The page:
Aboriginal artist Sheldon Elter is certainly getting a workout on Vancouver stages. Having just completed a run of his powerful one-man show Metis Mutt at the York Theatre, he has moved over to The Cultch’s Historic Theatre in a production of Bears.
Moving from the autobiographical story of Metis Mutt, in Bears, Elter is now Lloyd, a man on the run following a “workplace accident” in Alberta’s oil patch. Pursued not by a bear, but by the Mounties and hired bounty hunters, Floyd journeys across the Rocky Mountains to the West Coast.
Aided by the flora and fauna he meets along the way, brought to life by a very talented septet of dancers, Lloyd’s third-person narration of his journey is so inventively realized it is easy to get lost inside this enchanted world.
A visually stunning multi-disciplinary work, the problem with Bears though is the revelation for Lloyd’s journey comes far too late. As a result, the stakes never seem quite high enough. And even while Monica Dottor’s choreography is engaging, inventive, and often ethereal, it isn’t quite enough to sustain us to the end of Lloyd’s quest.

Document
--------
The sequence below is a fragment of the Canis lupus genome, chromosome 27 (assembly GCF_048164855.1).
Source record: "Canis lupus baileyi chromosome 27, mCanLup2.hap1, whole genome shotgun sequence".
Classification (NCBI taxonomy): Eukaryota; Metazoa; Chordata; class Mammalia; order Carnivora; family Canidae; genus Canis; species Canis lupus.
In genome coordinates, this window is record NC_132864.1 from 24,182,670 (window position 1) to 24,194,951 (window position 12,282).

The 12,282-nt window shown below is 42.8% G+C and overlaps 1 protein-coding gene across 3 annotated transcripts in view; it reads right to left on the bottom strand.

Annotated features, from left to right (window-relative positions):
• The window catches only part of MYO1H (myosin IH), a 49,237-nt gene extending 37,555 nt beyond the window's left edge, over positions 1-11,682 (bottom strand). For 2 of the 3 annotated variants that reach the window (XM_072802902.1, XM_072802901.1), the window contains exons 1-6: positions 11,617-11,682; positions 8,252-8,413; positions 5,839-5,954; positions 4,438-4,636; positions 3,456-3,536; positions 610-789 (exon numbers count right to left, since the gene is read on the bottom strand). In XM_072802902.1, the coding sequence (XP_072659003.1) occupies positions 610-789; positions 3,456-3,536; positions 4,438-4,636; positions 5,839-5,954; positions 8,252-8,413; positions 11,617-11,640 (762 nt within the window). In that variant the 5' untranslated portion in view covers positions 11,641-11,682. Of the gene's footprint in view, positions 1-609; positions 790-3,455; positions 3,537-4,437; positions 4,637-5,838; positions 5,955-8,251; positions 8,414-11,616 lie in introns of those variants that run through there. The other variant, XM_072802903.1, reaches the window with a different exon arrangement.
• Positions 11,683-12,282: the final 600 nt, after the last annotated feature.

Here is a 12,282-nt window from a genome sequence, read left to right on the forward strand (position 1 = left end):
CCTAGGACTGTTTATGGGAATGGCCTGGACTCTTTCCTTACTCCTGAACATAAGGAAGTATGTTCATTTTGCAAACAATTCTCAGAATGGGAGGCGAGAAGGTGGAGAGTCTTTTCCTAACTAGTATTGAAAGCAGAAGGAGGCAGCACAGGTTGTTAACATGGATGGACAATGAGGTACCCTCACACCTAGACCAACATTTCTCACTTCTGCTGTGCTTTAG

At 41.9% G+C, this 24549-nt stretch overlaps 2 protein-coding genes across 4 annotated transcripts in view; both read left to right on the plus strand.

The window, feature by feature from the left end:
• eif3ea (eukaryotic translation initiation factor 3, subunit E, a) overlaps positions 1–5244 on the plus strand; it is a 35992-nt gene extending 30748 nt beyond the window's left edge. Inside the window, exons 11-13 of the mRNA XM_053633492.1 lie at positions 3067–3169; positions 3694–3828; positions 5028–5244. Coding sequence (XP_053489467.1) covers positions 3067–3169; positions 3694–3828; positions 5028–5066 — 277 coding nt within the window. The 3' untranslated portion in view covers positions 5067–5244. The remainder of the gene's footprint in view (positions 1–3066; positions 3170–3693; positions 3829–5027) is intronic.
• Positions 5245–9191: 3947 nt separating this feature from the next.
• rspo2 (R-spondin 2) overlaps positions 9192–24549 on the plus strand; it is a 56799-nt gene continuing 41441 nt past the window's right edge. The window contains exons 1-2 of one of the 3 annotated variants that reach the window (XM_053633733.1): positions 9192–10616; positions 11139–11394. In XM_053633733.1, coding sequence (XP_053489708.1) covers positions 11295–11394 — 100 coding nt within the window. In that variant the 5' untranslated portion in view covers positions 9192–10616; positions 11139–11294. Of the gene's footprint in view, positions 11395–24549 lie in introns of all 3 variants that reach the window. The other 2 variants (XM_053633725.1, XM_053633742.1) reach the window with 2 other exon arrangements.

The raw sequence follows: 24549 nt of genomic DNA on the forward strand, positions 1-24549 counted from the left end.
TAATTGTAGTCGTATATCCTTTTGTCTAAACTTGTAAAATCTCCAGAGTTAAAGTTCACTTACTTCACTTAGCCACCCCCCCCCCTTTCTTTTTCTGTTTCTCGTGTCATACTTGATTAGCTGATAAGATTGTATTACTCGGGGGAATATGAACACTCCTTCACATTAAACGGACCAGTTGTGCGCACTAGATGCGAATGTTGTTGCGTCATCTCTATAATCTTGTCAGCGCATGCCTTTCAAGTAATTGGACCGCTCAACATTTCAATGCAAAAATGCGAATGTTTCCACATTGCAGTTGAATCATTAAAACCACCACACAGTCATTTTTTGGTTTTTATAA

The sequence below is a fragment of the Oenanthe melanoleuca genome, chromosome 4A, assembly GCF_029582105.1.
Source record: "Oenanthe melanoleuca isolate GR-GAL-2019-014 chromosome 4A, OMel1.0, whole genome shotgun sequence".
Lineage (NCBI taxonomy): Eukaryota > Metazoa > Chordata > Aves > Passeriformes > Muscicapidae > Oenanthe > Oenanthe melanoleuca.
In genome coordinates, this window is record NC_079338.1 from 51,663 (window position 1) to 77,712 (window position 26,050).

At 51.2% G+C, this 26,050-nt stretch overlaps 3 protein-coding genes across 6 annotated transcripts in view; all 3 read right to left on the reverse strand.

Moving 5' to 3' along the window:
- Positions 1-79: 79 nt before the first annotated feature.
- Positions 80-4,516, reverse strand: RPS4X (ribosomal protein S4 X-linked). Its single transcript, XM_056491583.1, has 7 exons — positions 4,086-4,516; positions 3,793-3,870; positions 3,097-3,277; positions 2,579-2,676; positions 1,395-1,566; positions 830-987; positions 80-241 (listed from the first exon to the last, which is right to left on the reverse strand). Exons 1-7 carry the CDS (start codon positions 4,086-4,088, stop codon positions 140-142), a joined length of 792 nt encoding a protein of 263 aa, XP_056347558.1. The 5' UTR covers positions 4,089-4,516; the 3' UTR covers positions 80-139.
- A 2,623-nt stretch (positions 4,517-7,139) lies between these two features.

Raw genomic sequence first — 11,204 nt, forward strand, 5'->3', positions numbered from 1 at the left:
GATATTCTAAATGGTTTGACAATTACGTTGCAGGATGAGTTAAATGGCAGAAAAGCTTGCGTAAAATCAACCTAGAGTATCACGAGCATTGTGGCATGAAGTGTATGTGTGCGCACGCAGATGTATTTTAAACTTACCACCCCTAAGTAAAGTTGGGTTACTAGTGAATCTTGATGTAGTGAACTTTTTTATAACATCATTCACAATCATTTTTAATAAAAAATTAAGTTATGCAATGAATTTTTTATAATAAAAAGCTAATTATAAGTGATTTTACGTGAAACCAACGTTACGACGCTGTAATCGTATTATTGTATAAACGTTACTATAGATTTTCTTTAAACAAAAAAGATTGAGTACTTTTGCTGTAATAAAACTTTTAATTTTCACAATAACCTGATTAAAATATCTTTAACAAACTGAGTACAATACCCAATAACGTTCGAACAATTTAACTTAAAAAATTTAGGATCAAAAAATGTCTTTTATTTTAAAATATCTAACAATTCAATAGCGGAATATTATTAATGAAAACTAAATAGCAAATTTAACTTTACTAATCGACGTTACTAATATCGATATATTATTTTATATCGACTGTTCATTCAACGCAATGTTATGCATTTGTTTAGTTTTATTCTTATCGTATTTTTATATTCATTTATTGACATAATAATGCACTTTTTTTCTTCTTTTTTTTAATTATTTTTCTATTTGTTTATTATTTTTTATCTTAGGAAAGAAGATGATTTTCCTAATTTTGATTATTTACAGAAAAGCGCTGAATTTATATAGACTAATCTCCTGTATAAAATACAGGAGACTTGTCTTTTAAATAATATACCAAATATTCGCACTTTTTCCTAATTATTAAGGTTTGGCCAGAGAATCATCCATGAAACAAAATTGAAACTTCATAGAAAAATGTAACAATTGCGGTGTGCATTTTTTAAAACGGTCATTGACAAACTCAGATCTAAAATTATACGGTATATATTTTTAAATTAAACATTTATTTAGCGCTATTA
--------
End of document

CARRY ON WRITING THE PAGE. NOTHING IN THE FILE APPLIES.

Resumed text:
Bears is also interrupted by the politics of pipelines. And while it may be timely – the show even goes as far as to bill itself as a “play about pipelines” – the interruptions often feel out-of-place among much of Lloyd’s journey.
No doubt caused by how little we know about the incident that sent Lloyd on his journey, it is also an exclusively one-sided argument. And just in case there is any question as to which side Bears falls on the pipeline debate, it is most definitely on the “fuck Trans Mountain” side of the equation.
But while Bears is unabashedly partisan, and its politics sometimes gets in the way, the storytelling and visuals are simply magical. Helped by Elter’s terrific performance, the humour in Matthew MacKenzie’s text, and most definitely from Dottor’s clever choreography, on the surface at least, it is a journey worth taking.
Bears, written and directed by Matthew MacKenzie. Presented by Alberta Aboriginal Performing Arts and Punctuate! Theatre. On stage at The Cultch’s Historic Theatre (1895 Venables St, Vancouver) until May 12. Visit http://thecultch.com for tickets and information.